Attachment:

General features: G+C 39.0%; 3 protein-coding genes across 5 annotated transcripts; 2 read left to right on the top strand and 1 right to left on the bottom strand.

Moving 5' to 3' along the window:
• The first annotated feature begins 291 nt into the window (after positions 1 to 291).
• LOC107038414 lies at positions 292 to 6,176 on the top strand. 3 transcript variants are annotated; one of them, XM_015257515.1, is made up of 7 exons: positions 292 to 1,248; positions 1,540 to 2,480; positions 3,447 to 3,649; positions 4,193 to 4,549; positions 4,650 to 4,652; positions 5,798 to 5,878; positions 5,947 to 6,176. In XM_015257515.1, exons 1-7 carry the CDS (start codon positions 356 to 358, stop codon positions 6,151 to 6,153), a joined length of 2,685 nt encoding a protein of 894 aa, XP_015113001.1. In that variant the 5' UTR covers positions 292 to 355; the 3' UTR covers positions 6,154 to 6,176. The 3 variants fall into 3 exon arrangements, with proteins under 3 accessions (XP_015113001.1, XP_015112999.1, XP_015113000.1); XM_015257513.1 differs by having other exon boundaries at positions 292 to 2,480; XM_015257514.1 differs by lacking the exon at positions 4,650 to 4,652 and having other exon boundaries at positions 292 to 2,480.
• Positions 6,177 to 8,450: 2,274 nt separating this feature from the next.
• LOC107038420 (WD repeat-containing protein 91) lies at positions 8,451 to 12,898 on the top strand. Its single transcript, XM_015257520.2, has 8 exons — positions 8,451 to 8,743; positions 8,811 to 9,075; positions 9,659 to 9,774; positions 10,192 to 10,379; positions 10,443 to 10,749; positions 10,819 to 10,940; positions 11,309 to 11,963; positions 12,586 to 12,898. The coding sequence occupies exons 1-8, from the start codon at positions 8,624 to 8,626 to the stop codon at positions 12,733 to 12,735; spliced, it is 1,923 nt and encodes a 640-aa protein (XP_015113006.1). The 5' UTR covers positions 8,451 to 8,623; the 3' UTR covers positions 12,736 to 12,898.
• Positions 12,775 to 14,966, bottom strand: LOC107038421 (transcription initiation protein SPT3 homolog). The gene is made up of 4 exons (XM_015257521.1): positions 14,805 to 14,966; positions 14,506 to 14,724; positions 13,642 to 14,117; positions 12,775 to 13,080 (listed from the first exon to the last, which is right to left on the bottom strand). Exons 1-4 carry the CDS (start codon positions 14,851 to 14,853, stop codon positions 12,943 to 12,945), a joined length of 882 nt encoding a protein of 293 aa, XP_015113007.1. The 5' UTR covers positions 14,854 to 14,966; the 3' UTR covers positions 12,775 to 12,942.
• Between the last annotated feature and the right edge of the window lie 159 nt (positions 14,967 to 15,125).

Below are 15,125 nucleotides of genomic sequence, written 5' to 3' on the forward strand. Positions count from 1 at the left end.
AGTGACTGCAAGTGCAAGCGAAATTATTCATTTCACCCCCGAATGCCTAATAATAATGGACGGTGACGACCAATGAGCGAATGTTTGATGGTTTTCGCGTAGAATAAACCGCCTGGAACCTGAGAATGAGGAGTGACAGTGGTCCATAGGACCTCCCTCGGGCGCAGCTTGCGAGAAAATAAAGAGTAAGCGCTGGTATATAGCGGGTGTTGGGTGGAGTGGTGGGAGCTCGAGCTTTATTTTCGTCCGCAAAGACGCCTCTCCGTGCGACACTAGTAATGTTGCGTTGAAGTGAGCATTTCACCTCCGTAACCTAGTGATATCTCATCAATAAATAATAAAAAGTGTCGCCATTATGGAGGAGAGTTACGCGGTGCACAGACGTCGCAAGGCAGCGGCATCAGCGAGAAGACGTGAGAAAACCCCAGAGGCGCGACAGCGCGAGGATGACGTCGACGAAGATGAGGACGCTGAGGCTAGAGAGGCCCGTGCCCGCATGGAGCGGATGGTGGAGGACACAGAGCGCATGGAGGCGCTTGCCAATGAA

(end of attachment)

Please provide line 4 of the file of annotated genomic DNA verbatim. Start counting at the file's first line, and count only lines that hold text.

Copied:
• LOC107038414 lies at positions 292 to 6,176 on the top strand. 3 transcript variants are annotated; one of them, XM_015257515.1, is made up of 7 exons: positions 292 to 1,248; positions 1,540 to 2,480; positions 3,447 to 3,649; positions 4,193 to 4,549; positions 4,650 to 4,652; positions 5,798 to 5,878; positions 5,947 to 6,176. In XM_015257515.1, exons 1-7 carry the CDS (start codon positions 356 to 358, stop codon positions 6,151 to 6,153), a joined length of 2,685 nt encoding a protein of 894 aa, XP_015113001.1. In that variant the 5' UTR covers positions 292 to 355; the 3' UTR covers positions 6,154 to 6,176. The 3 variants fall into 3 exon arrangements, with proteins under 3 accessions (XP_015113001.1, XP_015112999.1, XP_015113000.1); XM_015257513.1 differs by having other exon boundaries at positions 292 to 2,480; XM_015257514.1 differs by lacking the exon at positions 4,650 to 4,652 and having other exon boundaries at positions 292 to 2,480.